Considering Communities of Practice throughout the Data Lifecycle
The use of digital tools for data creation and presentation is pervasive in archaeology, and data preservation and dissemination is becoming common practice. Still, few archaeologists consider the life of their data beyond their own research purposes. This lack of broader consideration of the future uses of a dataset means that many researchers do not sufficiently describe their data to make it intelligible or useful to others, which risks filling repositories with data of very limited use. We present findings from the Secret Life of Data (SLO-data) project, which aims to better understand opportunities and challenges in data interpretation, publication and preservation by following the lifecycle of data from the field to the digital repository. The project’s "slow data" approach emphasizes the need for thoughtful consideration of archaeological data, taking into account its curation, contextualization, and dissemination, as well as how it can contribute to broader understanding now and in the future. We share results from interviews, field observations, and excavation data assessments that our team has conducted at four field sites in three continents. We recommended technical and organizational changes to streamline data collection and management during excavations that will help improve its potential for future use.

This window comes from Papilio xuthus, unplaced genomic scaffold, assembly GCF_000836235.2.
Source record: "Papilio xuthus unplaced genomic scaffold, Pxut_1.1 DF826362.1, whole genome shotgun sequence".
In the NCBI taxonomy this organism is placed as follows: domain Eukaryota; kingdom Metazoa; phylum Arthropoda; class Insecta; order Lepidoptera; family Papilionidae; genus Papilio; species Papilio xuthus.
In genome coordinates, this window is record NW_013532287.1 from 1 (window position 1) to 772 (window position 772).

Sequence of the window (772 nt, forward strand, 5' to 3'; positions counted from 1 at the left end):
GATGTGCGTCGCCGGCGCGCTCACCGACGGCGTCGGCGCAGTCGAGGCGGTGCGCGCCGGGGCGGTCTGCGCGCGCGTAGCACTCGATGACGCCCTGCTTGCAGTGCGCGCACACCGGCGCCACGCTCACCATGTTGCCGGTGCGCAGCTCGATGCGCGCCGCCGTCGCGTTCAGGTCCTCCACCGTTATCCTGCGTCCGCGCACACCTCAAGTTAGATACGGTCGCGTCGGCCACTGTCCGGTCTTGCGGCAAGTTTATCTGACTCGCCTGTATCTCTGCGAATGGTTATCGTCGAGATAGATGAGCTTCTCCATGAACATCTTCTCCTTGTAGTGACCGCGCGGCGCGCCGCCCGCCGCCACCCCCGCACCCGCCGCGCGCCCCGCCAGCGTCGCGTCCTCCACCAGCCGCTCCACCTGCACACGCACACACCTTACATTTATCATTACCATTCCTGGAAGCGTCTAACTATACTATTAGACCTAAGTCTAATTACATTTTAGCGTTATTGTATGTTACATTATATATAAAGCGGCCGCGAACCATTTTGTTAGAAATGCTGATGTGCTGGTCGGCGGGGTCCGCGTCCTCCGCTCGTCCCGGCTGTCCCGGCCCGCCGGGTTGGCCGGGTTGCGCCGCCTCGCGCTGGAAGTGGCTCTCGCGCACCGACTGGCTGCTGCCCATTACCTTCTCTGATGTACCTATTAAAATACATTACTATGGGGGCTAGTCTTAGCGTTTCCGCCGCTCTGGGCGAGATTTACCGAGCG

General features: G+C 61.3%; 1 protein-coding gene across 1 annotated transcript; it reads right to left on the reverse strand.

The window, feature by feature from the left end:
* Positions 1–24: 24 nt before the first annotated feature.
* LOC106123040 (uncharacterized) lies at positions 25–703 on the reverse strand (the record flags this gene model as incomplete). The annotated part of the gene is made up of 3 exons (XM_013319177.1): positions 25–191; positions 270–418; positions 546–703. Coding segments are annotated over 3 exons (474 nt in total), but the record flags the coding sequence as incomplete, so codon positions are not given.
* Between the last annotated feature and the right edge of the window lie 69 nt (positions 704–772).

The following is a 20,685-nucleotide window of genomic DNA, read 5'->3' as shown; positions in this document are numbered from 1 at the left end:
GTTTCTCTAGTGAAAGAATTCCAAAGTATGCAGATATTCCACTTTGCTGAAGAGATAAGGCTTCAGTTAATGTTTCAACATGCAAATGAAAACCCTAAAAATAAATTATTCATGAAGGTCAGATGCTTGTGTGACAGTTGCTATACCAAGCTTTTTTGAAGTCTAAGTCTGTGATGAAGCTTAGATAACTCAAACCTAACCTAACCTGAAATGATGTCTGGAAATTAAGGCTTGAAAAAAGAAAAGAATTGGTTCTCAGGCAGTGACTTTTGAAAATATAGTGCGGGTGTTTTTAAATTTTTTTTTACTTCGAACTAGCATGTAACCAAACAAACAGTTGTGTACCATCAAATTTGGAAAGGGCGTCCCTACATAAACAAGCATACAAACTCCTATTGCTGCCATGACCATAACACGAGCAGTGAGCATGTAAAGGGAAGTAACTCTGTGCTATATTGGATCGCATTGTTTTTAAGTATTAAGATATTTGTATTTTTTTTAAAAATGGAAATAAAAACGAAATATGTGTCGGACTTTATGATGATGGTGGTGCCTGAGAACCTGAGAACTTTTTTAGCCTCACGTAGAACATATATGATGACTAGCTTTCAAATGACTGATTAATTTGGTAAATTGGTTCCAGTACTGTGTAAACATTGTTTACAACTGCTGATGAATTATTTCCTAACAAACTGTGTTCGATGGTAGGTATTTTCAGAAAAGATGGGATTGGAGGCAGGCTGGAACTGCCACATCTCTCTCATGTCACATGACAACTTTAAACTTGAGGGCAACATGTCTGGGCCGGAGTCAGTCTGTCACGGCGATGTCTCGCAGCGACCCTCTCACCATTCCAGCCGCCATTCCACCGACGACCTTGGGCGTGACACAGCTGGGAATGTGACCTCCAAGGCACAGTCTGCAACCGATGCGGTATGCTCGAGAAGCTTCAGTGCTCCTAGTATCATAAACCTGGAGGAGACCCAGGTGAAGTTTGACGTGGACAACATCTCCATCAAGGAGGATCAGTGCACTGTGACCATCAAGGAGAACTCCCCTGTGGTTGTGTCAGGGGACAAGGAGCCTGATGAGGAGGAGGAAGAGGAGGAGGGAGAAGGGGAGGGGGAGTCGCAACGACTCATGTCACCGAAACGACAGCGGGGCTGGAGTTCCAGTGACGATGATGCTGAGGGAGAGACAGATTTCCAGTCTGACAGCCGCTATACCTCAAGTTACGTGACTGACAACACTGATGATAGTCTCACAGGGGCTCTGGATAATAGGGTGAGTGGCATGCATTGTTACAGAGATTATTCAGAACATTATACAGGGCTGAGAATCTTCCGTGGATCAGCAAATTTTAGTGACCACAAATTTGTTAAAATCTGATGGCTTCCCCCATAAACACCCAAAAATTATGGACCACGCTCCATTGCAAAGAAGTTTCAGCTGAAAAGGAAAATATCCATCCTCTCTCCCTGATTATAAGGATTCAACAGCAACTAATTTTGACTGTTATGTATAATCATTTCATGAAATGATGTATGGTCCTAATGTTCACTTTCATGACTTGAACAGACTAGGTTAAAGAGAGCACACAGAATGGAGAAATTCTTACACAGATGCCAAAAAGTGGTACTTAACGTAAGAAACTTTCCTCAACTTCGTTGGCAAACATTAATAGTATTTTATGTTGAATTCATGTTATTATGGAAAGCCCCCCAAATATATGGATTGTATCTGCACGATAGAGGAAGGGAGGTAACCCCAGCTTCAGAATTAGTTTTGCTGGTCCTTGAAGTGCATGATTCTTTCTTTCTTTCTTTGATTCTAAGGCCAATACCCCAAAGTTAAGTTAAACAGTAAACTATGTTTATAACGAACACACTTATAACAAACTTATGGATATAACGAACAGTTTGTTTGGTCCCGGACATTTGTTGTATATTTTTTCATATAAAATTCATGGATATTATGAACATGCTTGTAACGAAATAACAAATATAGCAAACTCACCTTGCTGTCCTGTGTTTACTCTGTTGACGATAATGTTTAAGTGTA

Cite this Record
Considering Communities of Practice throughout the Data Lifecycle. Sarah Whitcher Kansa, Anne Austin, Ixchel Faniel, Eric Kansa, Ran Boytner. Presented at The 82nd Annual Meeting of the Society for American Archaeology, Washington, DC. 2018 ( tDAR id: 443939)
This Resource is Part of the Following Collections
Abstract Id(s): 20860